April 04, 2005 | Graham

Real presence

My first reaction when the ABC morning broadcast said that the death of Pope John Paul was the day’s leading news item was – maybe for the world’s Catholics, but there’ll be something else for the rest of us.
I’ve revised my view as the days have progressed. Karol Wojtyla made a real impression not just on Catholics, or on “Christendom” (a term John Howard anachronistically used this morning to describe the community of all Christians), but on Jews, Muslims, Buddhists, Hindus and atheists.
Why is this so? Partly I think it has to do with his political activities. World leaders opposed to communism saw the Pope as an ally, even when he didn’t always approve of their own policies. So there is a bond, for example, between him and George Bush. And by taking a strong political position he also broke from the supine 20th Century history of the Catholic Church which has too often failed to stand up to oppression, or worse, been complicit in it.
In a relativist world he also stood for the proposition that some truths are absolute. Even when you didn’t agree with his position on abortion or contraception or ordination, you had to admire his adherence to views because his gauge of truth was rightness rather than popularity. That could explain his resonance not just with Protestants, traditional denominational enemies to the Roman Church, but with leaders and followers of other religions.
He was also recognised for his acknowledgement of other Christian denominations and religions, being the first pontiff to visit a mosque or a synagogue – quite a step forward for a church that still teaches that those of us out of communion with it will suffer eternal torment in hell.
But none of these is sufficient to explain the way his death has affected so many so widely and so profoundly.
I think the answer lies in deep common human psychological needs and what is an almost mystical melding in his life and death of the real and the symbolic that I can only explain as a sort of incarnation.
When Princess Diana died I felt shut out from the communal grief. This was an experience that I shared with many of my male friends – tears and and Diana appeared to be a girl thing. Here was this woman whose only claim on our attention was the celebrity that she had won by marrying into the Windsors. She was pretty enough, but without the “coronet” no head-turner, and wayward and weak – what one might call “scatty”. I suspect that the female grief I saw around me was for the death of the illusion that any girl could win the lottery of life and become a princess, rather than any grief for the loss of her personality.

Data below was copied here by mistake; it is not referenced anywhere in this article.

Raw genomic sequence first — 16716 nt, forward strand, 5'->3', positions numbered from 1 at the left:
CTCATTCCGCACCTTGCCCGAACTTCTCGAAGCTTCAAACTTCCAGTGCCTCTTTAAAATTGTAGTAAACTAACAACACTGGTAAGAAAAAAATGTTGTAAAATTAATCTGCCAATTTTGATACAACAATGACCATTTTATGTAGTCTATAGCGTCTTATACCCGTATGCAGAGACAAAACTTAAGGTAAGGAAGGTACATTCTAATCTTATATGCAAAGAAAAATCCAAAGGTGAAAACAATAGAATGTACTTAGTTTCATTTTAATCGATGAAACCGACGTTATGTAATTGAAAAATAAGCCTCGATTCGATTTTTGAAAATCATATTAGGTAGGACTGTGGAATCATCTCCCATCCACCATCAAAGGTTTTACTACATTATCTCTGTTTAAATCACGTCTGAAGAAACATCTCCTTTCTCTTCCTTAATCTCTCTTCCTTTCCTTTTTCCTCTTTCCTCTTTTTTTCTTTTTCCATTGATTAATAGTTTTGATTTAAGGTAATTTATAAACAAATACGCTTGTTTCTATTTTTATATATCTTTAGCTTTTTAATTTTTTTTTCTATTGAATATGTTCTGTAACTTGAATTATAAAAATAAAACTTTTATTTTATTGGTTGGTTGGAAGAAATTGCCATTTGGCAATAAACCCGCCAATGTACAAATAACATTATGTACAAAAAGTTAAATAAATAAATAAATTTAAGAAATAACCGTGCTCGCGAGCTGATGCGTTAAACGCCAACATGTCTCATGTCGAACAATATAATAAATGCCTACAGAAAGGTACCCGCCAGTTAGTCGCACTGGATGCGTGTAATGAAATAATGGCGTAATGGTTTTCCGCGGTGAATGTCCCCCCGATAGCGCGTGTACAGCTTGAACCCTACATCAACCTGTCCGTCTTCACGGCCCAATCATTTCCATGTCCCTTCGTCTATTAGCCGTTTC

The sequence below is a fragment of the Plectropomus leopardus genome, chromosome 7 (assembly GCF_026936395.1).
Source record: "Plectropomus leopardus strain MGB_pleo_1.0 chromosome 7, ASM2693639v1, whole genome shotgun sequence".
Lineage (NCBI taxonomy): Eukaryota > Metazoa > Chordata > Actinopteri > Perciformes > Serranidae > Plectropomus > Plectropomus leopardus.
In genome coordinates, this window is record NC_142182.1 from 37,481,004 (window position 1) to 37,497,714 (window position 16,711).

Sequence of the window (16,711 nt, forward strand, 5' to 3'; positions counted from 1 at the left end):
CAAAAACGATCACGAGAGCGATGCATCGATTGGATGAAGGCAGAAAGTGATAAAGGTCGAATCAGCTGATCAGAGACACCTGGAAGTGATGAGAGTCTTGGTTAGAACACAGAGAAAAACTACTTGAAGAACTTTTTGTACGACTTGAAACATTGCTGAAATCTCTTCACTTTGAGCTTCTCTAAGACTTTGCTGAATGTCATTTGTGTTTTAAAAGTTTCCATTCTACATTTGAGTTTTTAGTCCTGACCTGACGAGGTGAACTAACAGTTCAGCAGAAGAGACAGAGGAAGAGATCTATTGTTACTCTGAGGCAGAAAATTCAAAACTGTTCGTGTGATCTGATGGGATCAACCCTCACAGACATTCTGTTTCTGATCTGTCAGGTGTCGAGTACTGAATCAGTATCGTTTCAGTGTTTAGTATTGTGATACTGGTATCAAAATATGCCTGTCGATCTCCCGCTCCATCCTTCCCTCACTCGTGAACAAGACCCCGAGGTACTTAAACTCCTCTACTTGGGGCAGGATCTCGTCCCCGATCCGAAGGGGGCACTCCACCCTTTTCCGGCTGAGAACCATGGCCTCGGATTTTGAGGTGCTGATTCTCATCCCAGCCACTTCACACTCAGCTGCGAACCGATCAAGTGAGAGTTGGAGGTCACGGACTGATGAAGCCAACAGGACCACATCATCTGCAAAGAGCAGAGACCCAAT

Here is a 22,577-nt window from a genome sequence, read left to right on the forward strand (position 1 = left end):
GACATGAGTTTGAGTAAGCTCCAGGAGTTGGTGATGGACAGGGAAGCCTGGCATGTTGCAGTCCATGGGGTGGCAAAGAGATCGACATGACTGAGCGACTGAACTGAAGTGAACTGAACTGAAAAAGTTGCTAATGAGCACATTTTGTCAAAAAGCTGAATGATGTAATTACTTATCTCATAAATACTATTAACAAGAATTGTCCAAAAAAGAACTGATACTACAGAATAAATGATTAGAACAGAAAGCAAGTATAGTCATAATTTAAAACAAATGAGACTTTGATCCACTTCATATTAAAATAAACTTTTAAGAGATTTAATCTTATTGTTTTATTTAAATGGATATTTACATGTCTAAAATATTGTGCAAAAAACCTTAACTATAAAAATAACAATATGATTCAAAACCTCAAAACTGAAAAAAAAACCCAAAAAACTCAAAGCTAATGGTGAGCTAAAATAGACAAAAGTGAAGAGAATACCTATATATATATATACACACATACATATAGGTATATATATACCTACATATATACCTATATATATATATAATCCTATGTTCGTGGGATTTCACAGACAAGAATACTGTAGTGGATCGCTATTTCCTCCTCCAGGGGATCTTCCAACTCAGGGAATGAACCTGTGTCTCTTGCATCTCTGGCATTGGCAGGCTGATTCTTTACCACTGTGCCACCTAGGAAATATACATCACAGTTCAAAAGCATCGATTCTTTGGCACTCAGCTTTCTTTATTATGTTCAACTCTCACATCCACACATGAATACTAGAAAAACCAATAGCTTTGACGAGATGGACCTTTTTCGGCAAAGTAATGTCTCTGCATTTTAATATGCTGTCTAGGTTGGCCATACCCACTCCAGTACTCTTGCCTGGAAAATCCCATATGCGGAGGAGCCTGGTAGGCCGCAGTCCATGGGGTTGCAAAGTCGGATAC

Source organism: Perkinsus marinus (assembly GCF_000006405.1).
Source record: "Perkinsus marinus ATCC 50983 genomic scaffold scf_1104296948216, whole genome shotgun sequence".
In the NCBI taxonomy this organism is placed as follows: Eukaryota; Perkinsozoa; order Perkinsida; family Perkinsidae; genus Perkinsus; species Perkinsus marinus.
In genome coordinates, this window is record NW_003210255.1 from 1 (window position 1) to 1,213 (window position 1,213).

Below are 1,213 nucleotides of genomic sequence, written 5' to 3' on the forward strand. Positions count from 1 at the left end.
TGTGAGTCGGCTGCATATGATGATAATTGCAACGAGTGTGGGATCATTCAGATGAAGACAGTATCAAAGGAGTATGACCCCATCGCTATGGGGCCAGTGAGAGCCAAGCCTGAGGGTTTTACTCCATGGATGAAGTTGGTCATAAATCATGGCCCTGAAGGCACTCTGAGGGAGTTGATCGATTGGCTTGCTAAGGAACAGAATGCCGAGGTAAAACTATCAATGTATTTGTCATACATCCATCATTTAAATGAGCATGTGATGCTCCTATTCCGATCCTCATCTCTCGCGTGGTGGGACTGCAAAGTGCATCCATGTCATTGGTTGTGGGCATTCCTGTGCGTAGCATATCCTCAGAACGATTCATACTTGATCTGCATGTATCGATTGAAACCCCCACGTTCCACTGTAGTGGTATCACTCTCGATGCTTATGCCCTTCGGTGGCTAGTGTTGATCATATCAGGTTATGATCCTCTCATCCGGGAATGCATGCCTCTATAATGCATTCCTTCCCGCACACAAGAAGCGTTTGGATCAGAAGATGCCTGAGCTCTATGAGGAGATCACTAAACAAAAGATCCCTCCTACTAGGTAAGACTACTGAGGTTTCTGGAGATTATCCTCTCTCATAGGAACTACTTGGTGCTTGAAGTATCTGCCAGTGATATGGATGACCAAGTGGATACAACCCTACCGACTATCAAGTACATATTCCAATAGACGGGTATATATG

Wojtyla is different. He was a man of substance who through the agency of the Catholic Church lived a life as a symbol as well as a man. What I think we are seeing now is a worldwide response to that fusion. He was a man who one can admire both for who he was and what he represented, and this fusion has become almost supernatural, particularly in its effect.
Coming so close on Easter it opens a new window of understanding for me on the death, resurrection and the nature of the humanity and claim to divinity of Jesus Christ. When the creed says that God was made flesh and dwelt amongst us, is it this phenomenon of melding that it is referring to. Is our reaction to Wojtyla’s death an experience of God in creation, and in some ways a post-figuration of the more profound expression of that incarnation that those of us who are Christian celebrated a week ago?

Posted by Graham at 9:32 am | Comments (7) |
Filed under: Religion


  1. Nicely put, I guess many people feel a need to look up to a symbol.
    However, I find myself isolated in questioning his achievements. Was he not the man who suppressed the liberation theologists in Central America? Did he not preside over a church that hid sexual predation by priests, systemtically, in many countries? And hasn’t the ‘absolute’ ban on ‘artifical’ birth control contributed to great suffering?
    To me, the Catholic Church is a symbol not of spirit transcending oppression, but raw and anachronistic power.

    Comment by karin — April 4, 2005 @ 1:23 pm

  2. Having lived four years in catholic orphanages I totally concer with Karin’s views on the pope. I believe the whole system of the catholic church is one big business where the pope resided as the CEO, shutting his eyes to the pain and suffering inflicted on thousands and thousands of children under his protection. I wondered how many souls from the institutions meet him at the gates of heaven!